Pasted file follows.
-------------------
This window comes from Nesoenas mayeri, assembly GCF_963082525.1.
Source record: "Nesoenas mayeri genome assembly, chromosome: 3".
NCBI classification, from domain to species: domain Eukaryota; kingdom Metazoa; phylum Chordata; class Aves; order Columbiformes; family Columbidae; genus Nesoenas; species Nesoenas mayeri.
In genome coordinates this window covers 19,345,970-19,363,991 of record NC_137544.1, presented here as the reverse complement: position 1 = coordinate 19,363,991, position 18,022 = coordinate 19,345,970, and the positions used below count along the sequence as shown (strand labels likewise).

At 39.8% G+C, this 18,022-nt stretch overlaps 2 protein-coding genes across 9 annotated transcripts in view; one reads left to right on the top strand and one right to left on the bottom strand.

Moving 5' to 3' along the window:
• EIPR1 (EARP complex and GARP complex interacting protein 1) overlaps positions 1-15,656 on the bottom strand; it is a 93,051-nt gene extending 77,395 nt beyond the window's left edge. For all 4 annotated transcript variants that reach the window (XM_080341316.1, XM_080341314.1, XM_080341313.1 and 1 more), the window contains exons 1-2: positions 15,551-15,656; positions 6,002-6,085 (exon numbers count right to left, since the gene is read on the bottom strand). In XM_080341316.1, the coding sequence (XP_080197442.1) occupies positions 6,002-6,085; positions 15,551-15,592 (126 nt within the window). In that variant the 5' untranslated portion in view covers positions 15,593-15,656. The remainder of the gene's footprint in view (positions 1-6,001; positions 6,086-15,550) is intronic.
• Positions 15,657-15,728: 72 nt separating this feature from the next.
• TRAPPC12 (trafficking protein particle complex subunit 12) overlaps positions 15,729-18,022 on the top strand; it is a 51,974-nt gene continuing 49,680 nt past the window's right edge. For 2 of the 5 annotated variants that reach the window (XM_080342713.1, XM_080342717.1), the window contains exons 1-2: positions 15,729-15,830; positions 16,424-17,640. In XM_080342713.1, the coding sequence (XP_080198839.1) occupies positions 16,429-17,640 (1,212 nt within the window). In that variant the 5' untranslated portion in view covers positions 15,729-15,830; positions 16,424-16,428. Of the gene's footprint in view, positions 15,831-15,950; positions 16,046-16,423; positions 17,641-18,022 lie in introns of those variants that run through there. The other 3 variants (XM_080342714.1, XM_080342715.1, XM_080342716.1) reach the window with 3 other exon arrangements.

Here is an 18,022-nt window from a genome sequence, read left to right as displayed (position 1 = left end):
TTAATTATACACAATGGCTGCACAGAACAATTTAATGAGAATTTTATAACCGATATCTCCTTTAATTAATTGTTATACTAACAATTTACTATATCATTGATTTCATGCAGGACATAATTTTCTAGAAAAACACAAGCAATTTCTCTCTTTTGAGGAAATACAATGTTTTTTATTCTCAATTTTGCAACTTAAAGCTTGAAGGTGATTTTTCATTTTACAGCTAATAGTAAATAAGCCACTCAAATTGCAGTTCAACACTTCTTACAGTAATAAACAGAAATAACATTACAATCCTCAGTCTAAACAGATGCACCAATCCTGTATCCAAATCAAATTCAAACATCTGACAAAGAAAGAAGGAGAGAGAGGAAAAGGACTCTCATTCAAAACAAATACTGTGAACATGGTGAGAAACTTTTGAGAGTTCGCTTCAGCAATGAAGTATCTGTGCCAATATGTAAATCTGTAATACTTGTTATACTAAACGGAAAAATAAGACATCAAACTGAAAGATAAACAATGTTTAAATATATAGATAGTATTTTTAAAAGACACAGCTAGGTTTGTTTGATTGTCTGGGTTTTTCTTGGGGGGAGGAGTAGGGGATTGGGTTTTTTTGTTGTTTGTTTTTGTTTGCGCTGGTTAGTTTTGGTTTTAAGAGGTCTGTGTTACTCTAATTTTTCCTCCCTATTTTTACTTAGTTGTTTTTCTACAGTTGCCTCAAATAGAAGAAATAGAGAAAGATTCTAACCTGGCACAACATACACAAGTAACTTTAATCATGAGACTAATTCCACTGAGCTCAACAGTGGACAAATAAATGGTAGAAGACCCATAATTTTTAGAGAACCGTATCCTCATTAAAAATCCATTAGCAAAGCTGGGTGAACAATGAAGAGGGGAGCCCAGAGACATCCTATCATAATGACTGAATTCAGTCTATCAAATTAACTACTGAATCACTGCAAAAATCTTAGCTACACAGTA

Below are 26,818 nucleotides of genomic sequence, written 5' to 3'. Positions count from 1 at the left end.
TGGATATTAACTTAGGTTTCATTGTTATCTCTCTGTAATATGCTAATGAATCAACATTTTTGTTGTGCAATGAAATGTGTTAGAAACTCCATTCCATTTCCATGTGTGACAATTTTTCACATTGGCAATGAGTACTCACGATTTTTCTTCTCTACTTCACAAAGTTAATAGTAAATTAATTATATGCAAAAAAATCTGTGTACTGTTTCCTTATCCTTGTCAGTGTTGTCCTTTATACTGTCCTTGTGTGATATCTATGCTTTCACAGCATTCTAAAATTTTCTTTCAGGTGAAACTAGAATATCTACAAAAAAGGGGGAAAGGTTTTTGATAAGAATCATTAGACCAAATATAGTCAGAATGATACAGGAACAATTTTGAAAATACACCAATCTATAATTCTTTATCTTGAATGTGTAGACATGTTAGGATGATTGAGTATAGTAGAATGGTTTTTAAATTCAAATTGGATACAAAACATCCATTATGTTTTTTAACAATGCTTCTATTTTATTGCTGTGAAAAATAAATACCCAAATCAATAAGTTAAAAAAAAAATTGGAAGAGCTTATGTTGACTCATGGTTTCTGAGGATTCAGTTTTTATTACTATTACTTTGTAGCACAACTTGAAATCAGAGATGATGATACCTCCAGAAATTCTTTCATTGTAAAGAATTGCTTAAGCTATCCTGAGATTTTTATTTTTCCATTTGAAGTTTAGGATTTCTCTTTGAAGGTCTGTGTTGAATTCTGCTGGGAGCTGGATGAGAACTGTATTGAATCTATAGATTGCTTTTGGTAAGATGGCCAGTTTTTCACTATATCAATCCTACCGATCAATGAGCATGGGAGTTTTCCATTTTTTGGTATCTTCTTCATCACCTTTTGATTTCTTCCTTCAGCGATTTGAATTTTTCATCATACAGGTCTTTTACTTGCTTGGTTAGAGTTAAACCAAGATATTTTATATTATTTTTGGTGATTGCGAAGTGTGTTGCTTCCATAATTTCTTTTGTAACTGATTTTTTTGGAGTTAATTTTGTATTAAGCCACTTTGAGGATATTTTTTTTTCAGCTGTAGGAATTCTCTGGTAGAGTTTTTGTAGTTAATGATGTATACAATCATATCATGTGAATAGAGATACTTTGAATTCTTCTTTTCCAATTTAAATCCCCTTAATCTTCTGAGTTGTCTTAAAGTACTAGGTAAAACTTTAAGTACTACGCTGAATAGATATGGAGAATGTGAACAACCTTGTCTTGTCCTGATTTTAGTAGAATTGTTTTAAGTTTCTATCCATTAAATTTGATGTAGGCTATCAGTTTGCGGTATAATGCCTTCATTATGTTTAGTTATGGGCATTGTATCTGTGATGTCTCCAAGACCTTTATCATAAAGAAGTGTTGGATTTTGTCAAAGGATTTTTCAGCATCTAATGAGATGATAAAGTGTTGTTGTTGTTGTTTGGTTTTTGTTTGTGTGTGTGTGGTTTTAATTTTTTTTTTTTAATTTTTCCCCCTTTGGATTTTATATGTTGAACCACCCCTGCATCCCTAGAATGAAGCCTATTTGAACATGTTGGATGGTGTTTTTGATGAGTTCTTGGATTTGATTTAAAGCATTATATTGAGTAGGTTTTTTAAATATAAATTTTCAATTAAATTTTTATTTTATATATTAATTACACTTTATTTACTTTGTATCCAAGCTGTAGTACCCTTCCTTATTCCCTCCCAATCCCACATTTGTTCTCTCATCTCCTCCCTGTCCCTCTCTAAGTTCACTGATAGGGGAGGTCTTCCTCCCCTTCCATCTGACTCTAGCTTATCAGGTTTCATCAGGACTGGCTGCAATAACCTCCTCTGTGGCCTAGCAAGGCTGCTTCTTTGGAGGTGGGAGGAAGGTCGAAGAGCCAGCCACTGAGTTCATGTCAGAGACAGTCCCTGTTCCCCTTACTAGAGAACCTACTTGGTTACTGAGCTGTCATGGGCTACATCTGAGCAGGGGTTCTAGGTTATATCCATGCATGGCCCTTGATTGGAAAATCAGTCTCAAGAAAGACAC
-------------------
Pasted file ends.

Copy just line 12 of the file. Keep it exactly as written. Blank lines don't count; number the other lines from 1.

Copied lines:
Below are 26,818 nucleotides of genomic sequence, written 5' to 3'. Positions count from 1 at the left end.